So Lee started following Jesus while his lawyer found a loophole in the case that got him off. Despite thinking the rest of his life was going to be in prison, Lee became a free man once again. Although his true freedom really began in prison, yet it was never totally realized in this life. His past decisions and experiences always seemed to have ripples that impacted the present. His health problems kept increasing, as many of us will also experience. Yet he continued to push more and more into his new life in Jesus.

I met Lee after he had found a job as a crane operator, and he would buy comics from my father's store. We became great friends. He loved comic books and history. He was like my clone, except for the drug dealing, insane variety of experiences, and having a brain that could squash mine. He would come in and take more time than I should give to a customer. We would talk about everything.

He eventually found another woman to love. They had two wonderful little children. She got mixed up in abusing drugs, which forced Lee to raise the kids while she was in prison. It's a tough world in the inner city. Hard, destructive drugs are so prevalent and genuine help and hope is so scarce. The slope down, when you hop on it, seems to be so much slipperier and go down so much deeper than I have experienced growing up in white, rural America.

Then tragedy struck Lee. He was providing a place to live for some recently released drug addicts. He was trying to help them get clean. To a fault, Lee would always see the best of people. He could see who they should be rather than who they actually were. He reminded me so much of God and the way He views us. He doesn't see us in the sin we are wallowing in. He sees us for who we could be.

Anyway, Lee had these two guys living with him, but he had to kick them out of the house because they weren't staying clean. That's what he did. That night, his house burnt down. Without insurance. A few days after the fire, I received a phone call from Lee. He was homeless, living out of his vehicle. His two little daughters living mostly with their mom. I didn't know where to send them for help.

I said that he could come live with us. Yet Lee was huge. Five hundred pounds huge. He had to sleep in our living room. His girls would go to bed in our girls' rooms, yet they would always find their way out to sleep with their dad. He would watch movies. He never quite understood me not having as much time to watch movies with him as he wanted. My life was filled with great conversations while also helping my friend lift his legs onto the couch so he could sleep. My wife was a supertrooper during this time. Our living room became Lee's room, decked out with an oxygen machine and other medical equipment.

I will never forget him making me watch John Wayne's Angel and the Badman. It's a movie that teaches nonviolent principles coming from the hero of the violent cowboy movies of the time. It will always be deeply connected to Lee in my mind. A man who came from a violent past, yet in the midst of that violence and chaos, he found peace.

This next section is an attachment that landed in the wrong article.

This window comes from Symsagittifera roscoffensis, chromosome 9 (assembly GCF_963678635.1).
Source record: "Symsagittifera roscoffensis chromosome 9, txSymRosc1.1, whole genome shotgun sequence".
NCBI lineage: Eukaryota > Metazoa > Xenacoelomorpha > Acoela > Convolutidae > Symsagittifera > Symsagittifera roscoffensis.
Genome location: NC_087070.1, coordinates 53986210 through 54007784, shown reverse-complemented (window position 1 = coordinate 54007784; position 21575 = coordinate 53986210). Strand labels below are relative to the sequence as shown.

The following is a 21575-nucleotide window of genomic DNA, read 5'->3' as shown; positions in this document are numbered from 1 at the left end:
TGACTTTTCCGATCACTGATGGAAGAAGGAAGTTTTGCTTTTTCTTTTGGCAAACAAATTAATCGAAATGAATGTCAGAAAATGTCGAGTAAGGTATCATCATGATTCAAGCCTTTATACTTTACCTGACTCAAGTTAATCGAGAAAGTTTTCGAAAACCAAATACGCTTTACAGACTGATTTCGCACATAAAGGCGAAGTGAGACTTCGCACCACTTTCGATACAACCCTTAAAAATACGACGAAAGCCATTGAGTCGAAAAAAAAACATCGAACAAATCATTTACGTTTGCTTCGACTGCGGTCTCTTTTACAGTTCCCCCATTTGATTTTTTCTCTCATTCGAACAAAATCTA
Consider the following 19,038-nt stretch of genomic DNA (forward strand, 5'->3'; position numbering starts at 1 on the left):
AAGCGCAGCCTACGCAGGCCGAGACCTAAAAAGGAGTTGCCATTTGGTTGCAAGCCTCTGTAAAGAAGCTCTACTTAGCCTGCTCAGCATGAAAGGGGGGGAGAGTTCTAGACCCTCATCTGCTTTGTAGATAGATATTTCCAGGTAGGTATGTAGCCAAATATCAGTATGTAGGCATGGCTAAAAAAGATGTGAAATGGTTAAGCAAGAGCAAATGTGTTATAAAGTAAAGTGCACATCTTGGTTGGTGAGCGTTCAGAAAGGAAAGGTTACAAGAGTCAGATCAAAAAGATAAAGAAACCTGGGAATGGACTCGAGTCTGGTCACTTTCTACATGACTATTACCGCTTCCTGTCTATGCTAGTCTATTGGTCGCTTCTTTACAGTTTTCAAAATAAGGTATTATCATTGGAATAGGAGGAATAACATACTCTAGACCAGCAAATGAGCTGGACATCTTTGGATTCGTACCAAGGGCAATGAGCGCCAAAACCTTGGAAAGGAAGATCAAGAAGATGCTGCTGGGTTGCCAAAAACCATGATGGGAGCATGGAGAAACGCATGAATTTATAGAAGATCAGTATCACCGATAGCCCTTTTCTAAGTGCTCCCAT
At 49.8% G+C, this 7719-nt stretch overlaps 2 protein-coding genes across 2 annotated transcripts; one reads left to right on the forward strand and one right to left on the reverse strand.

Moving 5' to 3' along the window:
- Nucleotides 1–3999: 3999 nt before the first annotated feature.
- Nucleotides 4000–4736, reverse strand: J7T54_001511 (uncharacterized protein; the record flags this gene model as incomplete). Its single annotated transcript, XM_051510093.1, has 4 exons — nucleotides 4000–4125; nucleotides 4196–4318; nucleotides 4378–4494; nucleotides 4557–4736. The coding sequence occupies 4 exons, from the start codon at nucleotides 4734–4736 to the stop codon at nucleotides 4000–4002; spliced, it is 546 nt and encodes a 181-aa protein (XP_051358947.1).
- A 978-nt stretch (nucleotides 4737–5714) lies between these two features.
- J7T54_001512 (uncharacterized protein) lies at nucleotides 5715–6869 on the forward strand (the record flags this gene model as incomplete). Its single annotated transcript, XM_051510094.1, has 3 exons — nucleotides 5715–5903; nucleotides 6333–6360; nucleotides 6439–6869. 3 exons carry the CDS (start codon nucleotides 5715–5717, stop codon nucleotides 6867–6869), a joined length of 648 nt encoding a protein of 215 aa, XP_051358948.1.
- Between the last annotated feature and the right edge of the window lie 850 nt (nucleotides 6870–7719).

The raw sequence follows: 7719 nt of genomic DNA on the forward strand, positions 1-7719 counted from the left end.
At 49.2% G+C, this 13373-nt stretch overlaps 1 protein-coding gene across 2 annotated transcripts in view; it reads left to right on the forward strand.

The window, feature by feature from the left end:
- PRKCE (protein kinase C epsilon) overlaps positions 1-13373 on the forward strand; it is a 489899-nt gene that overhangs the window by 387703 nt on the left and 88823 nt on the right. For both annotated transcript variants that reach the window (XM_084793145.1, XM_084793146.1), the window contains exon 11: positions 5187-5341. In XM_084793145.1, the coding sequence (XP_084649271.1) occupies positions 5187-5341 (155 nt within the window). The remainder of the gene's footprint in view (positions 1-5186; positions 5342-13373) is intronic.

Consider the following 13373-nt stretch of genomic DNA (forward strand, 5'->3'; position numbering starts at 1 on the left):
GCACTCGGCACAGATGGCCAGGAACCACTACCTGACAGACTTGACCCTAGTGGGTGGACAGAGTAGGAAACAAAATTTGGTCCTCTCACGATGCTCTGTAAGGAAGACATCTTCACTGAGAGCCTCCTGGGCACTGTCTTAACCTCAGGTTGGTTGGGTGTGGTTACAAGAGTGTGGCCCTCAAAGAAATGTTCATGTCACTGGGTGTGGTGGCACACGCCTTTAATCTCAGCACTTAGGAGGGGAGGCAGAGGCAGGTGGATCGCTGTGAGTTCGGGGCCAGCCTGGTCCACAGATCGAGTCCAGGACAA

Eventually Lee went to the hospital and moved on. To be honest, I had to ask him to move on. Despite loving him, his staying was too trying on my family. I felt terrible doing it. But Lee was so gracious and understanding. I thought, as my experience has been with many that I have helped, that when the help would stop, he wouldn't like me anymore. I feared that he would hate me for stopping to help rather than remembering the help. Yet that wasn't Lee. He loved me still.

I would visit him when I made trips into Fort Wayne. He lived in a rough neighborhood when he wasn't in the hospital. We would catch up and have conversations. His house was robbed while he was still in it, but he couldn't do anything about it as he laid there watching, barely alive. His health was failing fast. In and out of the hospitals. His love for his two girls never wavered. His hope for them having a good life kept him going. And his unrealized hope for their mom straightening out remained unwavering.

My last visit was five days before he died. I told him that I would be moving to the Detroit area and wouldn't see him as much. I brought him some comic books because he loved reading them. He always wanted to meet Stan Lee. We were going to make that happen in the next year at a convention. I guess we won't now. He made me make a promise to him if he would die, which I will keep; the same promise he had me make the visit before. He expressed his love, which I share in a different way, for Martin Luther King Jr. We talked Ferguson. We talked ISIS. We talked America. We come from two different worlds. We talked about his hopes, dreams, and the unwritten story ideas that he had. It was always good to spend some time with Lee.

I would be remiss to not mention the St. Louis Cardinals or the Fantastic Four in a story about Lee. So this is their brief mention.

May God grant that Lee's dreams be realized. Not the little dreams like meeting Stan Lee, but the big ones that he had for his daughters and their mother. May they find the peace and purpose that Lee desired for them.